How To Access Facebook From The Command Line [Linux]

Last time, we show you how to tweet from the command line. But if you are more of a Facebook person and that you also want to look cool with the console, you might wonder if the same solution exists for you. The answer is yes!

fbcmd is a little PHP software that allows you to access your Facebook account from the command line. Except for a few missing features, fbcmd is incredibly complete.


There are no packages available yet for your distribution (except for Arch) so you will have to install the program manually.

sudo apt-get install php5-cli php5-curl

You will then have to download fbcmd with that:


Initialize the installation:

php fbcmd_update.php

And finally install it:

sudo php fbcmd_update.php sudo
php fbcmd_update.php install

The whole process is explained in the official wiki, you can also visit the troubleshooting page in case of problem, or even leave a comment.

And just when you thought that you were done, trying to launch the program from the console with


you should get something like this


As you can read, you have to grant authorization to fbcmd at multiple levels. Basically, launch

fbcmd go access

And give the basic authorization. Then, type:

fbcmd go auth

You should generate a code that you copy paste into

fbcmd auth [code]

Finally, manage the permissions with

fbcmd addperm

You can always check which permissions were granted with

fbcmd showperm

Pretty tedious I give you that, but at least you know what you are doing. Fbcmd is now ready to be used.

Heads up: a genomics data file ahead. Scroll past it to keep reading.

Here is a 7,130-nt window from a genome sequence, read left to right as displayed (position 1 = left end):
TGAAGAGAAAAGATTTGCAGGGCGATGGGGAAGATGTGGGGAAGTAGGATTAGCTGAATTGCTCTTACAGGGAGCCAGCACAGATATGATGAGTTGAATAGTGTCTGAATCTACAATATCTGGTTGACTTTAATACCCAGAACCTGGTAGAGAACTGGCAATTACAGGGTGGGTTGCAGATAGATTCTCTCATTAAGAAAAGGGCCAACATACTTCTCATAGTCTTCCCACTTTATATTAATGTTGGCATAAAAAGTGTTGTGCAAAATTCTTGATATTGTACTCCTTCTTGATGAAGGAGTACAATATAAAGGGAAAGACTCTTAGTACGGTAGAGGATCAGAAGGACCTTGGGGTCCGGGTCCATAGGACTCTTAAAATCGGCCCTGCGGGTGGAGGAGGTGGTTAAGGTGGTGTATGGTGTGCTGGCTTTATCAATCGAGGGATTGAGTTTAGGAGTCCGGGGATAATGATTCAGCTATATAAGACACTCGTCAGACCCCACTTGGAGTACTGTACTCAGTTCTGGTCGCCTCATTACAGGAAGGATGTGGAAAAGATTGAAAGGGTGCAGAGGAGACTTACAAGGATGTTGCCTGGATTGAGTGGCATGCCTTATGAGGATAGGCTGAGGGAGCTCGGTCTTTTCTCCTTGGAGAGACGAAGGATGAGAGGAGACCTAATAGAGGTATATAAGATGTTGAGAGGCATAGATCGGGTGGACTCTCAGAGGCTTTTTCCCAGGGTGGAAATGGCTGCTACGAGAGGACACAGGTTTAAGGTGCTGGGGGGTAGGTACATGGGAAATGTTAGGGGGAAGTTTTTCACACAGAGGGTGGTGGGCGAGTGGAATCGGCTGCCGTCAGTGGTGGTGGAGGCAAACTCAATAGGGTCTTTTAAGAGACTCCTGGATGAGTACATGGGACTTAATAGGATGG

The general syntax for using fbcmd is

fbcmd [command] [parameters] -[preference]=[value]

The keyword here is “command.” As I said before, except for a few missing features, fbcmd is very complete. What I really mean is that you can do as much as with the web interface, except for sending private messages, pokes, or accept friend requests.

Since you can do so much, let me give you a few examples of what you may want to do first. I invite you to search on your own if you want to perform a specific action.

  • To change your status, type
fbcmd status [new status]

(note that you can tag some by putting his name after a ‘@’ in the message)

  • To show the posts from others on your wall, use
fbcmd mywall
  • To see all your friends, try
fbcmd friends

This also embodies the search function, as you can precise a string sequence as an argument and it will return the friends with that string in their name.

fbcmd friends "[string]"

And if you just want to know who is online, the command is

fbcmd fonline
  • To display the last X messages in your inbox, the syntax is
fbcmd inbox X
  • To check out the stream stories, use
fbcmd stream

You can then like any post with

fbcmd like [post ID]
  • To add a picture, type
fbcmd addpic [path to the picture] [optional album ID] [optional tag]


As you can see, fbcmd is very interesting to use. It remains very complex, and I guess that the command line is more appropriate for something simpler, like Twitter. But it still remains super cool to access Facebook that way. However, the program heavily depends on the official API which means that the functions can be modified by Facebook itself. Right now, the policy does not let us accept friends via the API, but that might change in the future.

What do you think about fbcmd? How do you compare it to TTYtter? Do you have any questions? Please let us know in the comments.


Adrien is a young but passionate Linux aficionado. Command line, encryption, obscure distributions... you name it, he tried it. Always improving his system, he encountered multiple tricks and hacks and is ready to share them. Best things in the world? Math, computers and peanut butter!

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